The stigma of mental illnesses

“I am not able to see my own mistakes in interpersonal relationships, and then I always blame [the other person],” says Dr. Haroon Ahmed, talking about psychological self-defense mechanisms and emphasizing the importance of seeking help from medical professionals for the challenges we face in our mental health.

Dr. Haroon Ahmed is the President of the Pakistan Association For Mental Health (PAMH) who has been seeing patients since 1994 at his own practice in Clifton, Karachi.

Watch our conversation with him to hear his views on the incidence of mental health disorders (00:36); how therapy works (02:59), self-medication and the risk of drug dependence (03:46); and the importance of empathy in helping children cope with inherited mental health conditions (04:33).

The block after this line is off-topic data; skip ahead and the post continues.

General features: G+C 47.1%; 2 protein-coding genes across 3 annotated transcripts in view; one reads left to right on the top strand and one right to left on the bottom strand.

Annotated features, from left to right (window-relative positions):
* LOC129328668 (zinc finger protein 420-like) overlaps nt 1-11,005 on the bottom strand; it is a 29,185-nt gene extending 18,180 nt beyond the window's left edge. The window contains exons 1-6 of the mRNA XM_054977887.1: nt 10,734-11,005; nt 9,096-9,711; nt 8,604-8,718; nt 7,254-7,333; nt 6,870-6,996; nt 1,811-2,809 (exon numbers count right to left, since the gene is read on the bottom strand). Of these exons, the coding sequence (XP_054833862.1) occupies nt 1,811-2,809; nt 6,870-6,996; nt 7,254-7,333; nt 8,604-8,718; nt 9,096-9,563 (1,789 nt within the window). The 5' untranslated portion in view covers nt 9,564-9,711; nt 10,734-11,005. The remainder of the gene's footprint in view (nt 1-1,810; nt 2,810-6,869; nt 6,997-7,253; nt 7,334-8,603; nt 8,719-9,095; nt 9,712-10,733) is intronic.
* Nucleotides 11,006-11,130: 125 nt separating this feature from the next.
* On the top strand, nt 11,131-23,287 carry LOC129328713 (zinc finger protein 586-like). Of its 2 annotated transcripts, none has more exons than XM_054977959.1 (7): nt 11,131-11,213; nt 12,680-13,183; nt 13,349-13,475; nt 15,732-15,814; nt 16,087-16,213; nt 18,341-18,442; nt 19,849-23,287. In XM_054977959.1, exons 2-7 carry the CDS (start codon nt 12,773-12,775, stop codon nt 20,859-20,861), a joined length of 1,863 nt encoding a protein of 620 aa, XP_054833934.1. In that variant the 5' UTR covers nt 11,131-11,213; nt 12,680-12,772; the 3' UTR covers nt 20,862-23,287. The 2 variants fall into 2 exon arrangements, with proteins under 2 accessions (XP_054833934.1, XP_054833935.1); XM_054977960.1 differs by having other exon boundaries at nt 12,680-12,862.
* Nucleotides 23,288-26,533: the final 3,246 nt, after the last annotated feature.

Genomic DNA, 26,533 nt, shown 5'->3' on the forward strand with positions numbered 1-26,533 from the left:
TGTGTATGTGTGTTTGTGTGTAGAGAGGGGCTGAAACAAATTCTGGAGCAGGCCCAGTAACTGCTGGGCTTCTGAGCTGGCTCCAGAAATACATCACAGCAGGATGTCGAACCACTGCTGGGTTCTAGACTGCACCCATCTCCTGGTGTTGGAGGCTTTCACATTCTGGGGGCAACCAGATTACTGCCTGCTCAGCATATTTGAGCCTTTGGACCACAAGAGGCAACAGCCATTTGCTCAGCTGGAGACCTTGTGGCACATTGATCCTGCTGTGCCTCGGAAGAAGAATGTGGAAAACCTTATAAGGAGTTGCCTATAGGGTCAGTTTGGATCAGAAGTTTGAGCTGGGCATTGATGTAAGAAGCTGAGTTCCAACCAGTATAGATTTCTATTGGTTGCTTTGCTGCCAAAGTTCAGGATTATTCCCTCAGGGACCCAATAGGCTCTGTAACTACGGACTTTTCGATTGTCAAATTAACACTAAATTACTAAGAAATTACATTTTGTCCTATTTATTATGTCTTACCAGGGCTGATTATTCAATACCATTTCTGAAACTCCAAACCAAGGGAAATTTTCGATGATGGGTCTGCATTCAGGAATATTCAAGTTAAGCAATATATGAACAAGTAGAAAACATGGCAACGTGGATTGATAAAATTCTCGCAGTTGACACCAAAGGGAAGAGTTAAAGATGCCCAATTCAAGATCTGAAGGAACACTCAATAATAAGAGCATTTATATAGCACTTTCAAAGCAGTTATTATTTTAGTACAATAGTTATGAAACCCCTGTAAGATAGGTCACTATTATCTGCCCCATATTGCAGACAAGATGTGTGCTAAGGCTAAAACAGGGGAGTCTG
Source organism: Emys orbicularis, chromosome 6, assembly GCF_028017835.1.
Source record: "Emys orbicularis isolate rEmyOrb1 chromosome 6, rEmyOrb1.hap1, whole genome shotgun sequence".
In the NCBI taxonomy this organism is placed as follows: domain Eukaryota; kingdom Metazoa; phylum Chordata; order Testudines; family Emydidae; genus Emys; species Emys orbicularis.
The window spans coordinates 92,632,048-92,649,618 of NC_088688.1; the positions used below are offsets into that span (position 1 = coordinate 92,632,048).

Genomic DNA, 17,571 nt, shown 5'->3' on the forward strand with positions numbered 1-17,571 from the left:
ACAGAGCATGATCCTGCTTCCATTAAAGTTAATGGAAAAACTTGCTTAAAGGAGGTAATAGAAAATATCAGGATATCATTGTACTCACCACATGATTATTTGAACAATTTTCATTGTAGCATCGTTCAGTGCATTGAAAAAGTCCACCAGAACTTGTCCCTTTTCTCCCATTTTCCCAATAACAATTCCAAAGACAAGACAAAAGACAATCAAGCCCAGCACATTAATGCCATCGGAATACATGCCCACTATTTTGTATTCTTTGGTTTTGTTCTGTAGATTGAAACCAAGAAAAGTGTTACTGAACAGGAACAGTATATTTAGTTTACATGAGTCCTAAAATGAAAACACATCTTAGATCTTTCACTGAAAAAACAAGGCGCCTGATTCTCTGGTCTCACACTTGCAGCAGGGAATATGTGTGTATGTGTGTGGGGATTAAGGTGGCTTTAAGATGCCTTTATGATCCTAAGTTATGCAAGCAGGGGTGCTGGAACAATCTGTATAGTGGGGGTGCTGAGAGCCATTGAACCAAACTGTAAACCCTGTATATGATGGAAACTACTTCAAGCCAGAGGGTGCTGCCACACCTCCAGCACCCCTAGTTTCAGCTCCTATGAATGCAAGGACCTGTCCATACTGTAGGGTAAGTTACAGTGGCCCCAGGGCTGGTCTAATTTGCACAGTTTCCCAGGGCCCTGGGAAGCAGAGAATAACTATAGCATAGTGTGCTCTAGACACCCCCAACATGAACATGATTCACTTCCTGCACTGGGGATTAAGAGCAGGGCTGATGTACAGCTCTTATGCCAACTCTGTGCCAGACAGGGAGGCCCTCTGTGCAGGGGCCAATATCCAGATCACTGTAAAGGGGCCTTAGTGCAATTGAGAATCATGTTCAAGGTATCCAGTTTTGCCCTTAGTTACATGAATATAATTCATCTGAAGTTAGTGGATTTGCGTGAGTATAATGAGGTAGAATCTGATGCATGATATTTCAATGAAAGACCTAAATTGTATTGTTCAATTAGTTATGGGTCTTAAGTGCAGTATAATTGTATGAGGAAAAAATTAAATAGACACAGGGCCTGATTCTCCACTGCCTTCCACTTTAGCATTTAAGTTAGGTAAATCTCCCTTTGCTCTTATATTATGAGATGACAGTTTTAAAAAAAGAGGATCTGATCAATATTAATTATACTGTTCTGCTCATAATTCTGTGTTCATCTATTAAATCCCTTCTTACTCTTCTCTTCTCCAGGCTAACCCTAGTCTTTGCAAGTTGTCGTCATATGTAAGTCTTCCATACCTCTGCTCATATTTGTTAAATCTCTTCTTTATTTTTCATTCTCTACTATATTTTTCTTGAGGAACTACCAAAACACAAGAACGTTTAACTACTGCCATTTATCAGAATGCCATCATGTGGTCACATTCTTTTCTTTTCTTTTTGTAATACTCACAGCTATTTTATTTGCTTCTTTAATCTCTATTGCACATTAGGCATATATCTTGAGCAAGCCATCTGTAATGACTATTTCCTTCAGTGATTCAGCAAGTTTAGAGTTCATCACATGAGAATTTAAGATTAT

“Our concept of mental illness is divided into two parts, either the person is thought to be possessed; or they are deemed as insane.”

Dr. Ahmed says that a person’s genetic construct in many cases plays a role in their likelihood of experiencing depression, but with an empathetic upbringing and familial support, children lean to cope with these genetic weaknesses.

Dr. Ahmed talks about the importance of verbalization in organizing a patient’s thoughts; consequently helping them understand and take responsibility for their own interpersonal shortcomings.

While there are a range of antidepressants people take for anxiety related disorders, Dr. Ahmed is concerned about the dangers of drug dependency that develop from patients’ self-medication, which leads to them seeking stronger doses, and consequently developing severe complications.

This interview is part of the VCast #MentalHappiness project, an initiative to sustain and normalize the conversation around one of the most relevant issues of our time, an attempt to eliminate misconceptions and stigmas on mental health that cause thousands of people to suffer in silence.

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